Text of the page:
Ronald Dixon lost his life in the line of duty on the 24th of February 1969. His Red Plaque was unveiled on the anniversary of his death, the 24th of February 2020.
Father of three Ron Dixon made the ultimate sacrifice whilst carrying out his duty of protecting the public when he died from the injuries which he sustained during an operation tackling a fire at Middlesbrough Laundry, Windermere Road, Middlesbrough in 1969.
Ron faced the blazing building alongside crewmate Eddie Kane, who recalled being asked to break windows to reach the flames using their helmets, with disastrous consequences. An outer wall of the building collapsed while the men were unprotected, killing Ron and injuring Eddie. Recalling that tragic night, Eddie says
“We couldn’t get a powerful enough jet to break any windows so an officer asked us to break some. We used our helmets to hammer away at the windows. But the next thing I knew, I was getting pulled out from under some rubble. The wall had collapsed on top of us, but the first thing I knew was when I woke up in hospital. One of the lads came to see me in hospital next day. Then someone came in and said ‘Ron’s gone’. It was emotional – I get emotional thinking about it now. He was a great guy – a straight-down-the-middle guy who handled himself well and was well thought of by his mates.”
And looking at the plaque, Eddie – making his first visit to the Middlesbrough station since he retired in 1995 after 27 years service – said:
“We went to the incident full of hope and confidence – we never expected something like that.”
FBU National President Ian Murray called Ron ‘a hero in the true sense of the word’ at the presentation of his Red Plaque outside Middlesborough Fire Station. The ceremony was attended by local and national FBU officials, serving and retired firefighters from across the Cleveland region, local dignitaries, and most importantly, Ron’s surviving family members. His memorial was unveiled by his daughter, Carolyn Dixon, who gave a heart-warming speech dedicated to her fallen firefighter father.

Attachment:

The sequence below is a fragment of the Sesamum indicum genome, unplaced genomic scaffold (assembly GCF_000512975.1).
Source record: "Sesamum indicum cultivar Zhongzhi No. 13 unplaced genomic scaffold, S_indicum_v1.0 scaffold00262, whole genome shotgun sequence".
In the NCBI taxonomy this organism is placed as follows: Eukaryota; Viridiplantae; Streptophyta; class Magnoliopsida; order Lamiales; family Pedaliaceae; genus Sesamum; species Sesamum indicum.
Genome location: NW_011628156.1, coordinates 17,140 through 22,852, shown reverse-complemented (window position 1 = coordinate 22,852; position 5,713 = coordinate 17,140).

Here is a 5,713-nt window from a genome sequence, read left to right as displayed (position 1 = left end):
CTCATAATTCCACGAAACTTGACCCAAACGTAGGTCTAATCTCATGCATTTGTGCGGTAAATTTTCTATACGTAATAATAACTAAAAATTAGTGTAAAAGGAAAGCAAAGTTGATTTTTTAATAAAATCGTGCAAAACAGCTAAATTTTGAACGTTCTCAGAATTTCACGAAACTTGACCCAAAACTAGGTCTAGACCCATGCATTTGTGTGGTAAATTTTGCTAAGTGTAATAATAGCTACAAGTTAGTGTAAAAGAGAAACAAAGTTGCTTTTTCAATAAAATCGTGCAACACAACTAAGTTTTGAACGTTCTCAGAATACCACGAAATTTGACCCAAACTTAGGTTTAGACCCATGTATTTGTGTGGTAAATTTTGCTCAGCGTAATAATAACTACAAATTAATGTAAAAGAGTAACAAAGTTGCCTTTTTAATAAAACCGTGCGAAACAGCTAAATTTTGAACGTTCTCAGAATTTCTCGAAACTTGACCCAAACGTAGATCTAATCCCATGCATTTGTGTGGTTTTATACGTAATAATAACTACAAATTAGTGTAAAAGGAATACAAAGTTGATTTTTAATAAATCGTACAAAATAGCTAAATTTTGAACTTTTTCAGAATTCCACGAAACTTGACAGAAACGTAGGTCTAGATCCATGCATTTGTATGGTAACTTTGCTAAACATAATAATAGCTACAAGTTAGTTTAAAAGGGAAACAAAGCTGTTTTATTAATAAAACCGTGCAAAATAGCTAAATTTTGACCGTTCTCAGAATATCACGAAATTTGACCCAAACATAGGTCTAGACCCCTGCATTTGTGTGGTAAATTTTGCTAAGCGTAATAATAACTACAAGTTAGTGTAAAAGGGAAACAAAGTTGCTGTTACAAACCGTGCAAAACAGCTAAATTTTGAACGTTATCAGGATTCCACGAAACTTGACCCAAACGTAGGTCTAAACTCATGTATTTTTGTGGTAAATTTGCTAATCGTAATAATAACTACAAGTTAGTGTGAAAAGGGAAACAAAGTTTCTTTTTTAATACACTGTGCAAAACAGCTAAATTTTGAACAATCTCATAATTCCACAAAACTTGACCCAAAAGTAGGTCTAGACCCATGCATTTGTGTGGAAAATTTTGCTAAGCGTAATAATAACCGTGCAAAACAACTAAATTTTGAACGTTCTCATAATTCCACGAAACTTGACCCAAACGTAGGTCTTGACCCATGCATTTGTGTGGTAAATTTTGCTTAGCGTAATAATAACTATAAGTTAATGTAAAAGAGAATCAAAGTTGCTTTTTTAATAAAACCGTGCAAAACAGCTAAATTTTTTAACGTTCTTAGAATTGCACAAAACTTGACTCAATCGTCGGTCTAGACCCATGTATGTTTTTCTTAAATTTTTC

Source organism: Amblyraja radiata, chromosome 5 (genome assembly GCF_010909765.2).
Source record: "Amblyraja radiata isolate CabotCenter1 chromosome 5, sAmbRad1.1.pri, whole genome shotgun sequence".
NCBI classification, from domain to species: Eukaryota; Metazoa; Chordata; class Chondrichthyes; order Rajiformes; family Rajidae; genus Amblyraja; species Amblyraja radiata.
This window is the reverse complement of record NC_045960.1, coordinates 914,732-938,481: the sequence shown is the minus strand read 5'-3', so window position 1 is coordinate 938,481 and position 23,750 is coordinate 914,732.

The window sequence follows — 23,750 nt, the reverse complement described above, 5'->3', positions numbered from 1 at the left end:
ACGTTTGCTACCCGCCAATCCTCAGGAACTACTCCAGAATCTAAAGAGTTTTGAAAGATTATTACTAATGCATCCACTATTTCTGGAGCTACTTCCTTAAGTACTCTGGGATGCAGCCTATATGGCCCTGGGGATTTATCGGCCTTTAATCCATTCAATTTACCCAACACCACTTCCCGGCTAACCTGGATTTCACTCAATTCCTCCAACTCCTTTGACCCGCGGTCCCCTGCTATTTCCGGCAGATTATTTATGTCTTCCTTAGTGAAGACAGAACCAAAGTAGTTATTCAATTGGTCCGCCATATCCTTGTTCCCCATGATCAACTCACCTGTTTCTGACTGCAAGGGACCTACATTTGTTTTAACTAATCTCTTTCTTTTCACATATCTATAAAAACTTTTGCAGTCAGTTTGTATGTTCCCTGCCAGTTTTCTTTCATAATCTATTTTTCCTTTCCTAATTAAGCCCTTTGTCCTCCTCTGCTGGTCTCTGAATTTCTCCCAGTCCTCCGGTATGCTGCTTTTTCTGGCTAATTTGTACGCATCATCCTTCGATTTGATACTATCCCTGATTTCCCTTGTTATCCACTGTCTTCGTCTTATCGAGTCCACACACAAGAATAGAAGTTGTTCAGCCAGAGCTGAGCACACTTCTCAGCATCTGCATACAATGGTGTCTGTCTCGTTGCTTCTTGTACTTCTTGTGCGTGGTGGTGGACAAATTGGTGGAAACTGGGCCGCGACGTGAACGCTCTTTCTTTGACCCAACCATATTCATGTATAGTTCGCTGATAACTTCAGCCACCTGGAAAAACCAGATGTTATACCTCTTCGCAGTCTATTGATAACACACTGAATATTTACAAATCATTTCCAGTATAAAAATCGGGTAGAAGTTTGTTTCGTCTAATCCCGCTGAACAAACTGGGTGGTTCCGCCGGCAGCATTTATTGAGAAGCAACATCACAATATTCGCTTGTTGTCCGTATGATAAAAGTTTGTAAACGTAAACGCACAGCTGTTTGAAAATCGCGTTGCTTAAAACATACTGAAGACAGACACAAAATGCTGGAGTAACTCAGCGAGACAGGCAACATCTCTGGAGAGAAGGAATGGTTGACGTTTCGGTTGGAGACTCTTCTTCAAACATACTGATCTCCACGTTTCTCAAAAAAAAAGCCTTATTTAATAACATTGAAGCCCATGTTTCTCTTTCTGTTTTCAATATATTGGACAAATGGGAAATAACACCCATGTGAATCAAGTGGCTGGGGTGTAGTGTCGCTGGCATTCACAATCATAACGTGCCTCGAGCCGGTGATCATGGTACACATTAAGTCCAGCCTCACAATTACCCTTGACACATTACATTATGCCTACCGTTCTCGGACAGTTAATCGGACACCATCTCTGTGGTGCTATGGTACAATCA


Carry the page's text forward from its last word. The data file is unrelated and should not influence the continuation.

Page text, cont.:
“This a very emotional moment for me. My dad was a proud man who was honoured to be a firefighter. I’m glad his grandchildren and his great grandchildren will be able to come here and see the plaque and confirm with pride the ultimate sacrifice he made. He is always in our thoughts.”
A special Cleveland Fire Brigade Flag was flown in Mr Dixon’s honour with commemorative wraiths laid down by the plaque and as members of the community paid their respects.
Chief Fire Officer of Cleveland Fire Brigade Ian Hayton said:
“51 years ago today leading firefighter Ronald Dixon lost his life in the line of duty. We are honoured to welcome his family here today to unveil an FBU firefighter memorial at Middlesbrough Community Fire Station. Our firefighters bravely and selflessly risk their lives to protect their communities and it is only right that we have a permanent reminder here that both our firefighting family and the community can see.”
Cleveland FBU secretary Davy Howe said: “These plaques serve to remind us of the sacrifices people like Ron made, and that the safety of firefighters is paramount.
“I hope Ron’s family are proud of the plaque and take the opportunity to come down and revisit it whenever they wish. It’s important it’s outside the front of the building so people will know about the incident and will be able to appreciate Ron’s selfless sacrifice. We will respect and remember what Ron did and make sure we work our hardest to ensure it never happens again. No-one should go to work and lose their life – health and safety is so important.”
Ronald served in the Royal Navy during the Second World War then joined Durham Fire Service in 1957, working out of Stockton and receiving two commendations. When the Teesside Fire Brigade was formed in 1968, he became a leading fireman and transferred to Middlesbrough. He gained his sub-officer qualifications just three weeks before he died.
The Evening Gazette of February 24, 1969, under the headline “Wall falls on firemen in big laundry blaze”, told how Mr Dixon, a married dad-of-three of Chadburn Road, Norton, and Mr Kane “were among dozens of men fighting the fire” when the wall collapsed on them.
Today, Ronald is fondly remembered by his family, former colleagues, and brothers and sisters in the FBU.
Below are memories added by those who knew Ronald Dixon or had a story that they wish to share with you. If you have a tribute for Ronald Dixon that you wish to add, please include your memory below.
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Photo credits: Stuart Boulton